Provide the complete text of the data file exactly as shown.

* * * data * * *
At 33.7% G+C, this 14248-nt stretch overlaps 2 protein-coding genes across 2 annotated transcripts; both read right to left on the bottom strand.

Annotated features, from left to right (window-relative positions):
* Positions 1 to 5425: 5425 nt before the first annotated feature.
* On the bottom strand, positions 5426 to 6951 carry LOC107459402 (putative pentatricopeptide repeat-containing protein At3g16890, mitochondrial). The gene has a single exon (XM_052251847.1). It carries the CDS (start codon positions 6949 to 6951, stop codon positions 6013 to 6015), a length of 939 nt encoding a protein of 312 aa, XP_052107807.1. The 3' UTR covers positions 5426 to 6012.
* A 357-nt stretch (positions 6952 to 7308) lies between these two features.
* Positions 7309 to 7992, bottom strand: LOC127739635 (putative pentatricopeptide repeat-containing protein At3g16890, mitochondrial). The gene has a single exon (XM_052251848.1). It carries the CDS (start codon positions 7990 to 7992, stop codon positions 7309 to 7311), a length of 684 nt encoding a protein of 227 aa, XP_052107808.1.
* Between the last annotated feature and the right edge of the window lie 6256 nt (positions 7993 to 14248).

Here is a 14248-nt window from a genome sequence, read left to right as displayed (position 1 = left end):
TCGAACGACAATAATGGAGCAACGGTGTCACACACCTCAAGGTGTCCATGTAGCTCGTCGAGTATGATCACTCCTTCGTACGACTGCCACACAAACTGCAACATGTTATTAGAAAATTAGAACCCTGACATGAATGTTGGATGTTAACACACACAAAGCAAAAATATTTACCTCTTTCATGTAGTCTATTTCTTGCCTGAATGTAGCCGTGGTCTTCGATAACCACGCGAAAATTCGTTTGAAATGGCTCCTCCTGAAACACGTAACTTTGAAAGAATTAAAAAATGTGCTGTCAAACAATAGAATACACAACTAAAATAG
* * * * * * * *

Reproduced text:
At 33.7% G+C, this 14248-nt stretch overlaps 2 protein-coding genes across 2 annotated transcripts; both read right to left on the bottom strand.

Annotated features, from left to right (window-relative positions):
* Positions 1 to 5425: 5425 nt before the first annotated feature.
* On the bottom strand, positions 5426 to 6951 carry LOC107459402 (putative pentatricopeptide repeat-containing protein At3g16890, mitochondrial). The gene has a single exon (XM_052251847.1). It carries the CDS (start codon positions 6949 to 6951, stop codon positions 6013 to 6015), a length of 939 nt encoding a protein of 312 aa, XP_052107807.1. The 3' UTR covers positions 5426 to 6012.
* A 357-nt stretch (positions 6952 to 7308) lies between these two features.
* Positions 7309 to 7992, bottom strand: LOC127739635 (putative pentatricopeptide repeat-containing protein At3g16890, mitochondrial). The gene has a single exon (XM_052251848.1). It carries the CDS (start codon positions 7990 to 7992, stop codon positions 7309 to 7311), a length of 684 nt encoding a protein of 227 aa, XP_052107808.1.
* Between the last annotated feature and the right edge of the window lie 6256 nt (positions 7993 to 14248).

Here is a 14248-nt window from a genome sequence, read left to right as displayed (position 1 = left end):
TCGAACGACAATAATGGAGCAACGGTGTCACACACCTCAAGGTGTCCATGTAGCTCGTCGAGTATGATCACTCCTTCGTACGACTGCCACACAAACTGCAACATGTTATTAGAAAATTAGAACCCTGACATGAATGTTGGATGTTAACACACACAAAGCAAAAATATTTACCTCTTTCATGTAGTCTATTTCTTGCCTGAATGTAGCCGTGGTCTTCGATAACCACGCGAAAATTCGTTTGAAATGGCTCCTCCTGAAACACGTAACTTTGAAAGAATTAAAAAATGTGCTGTCAAACAATAGAATACACAACTAAAATAG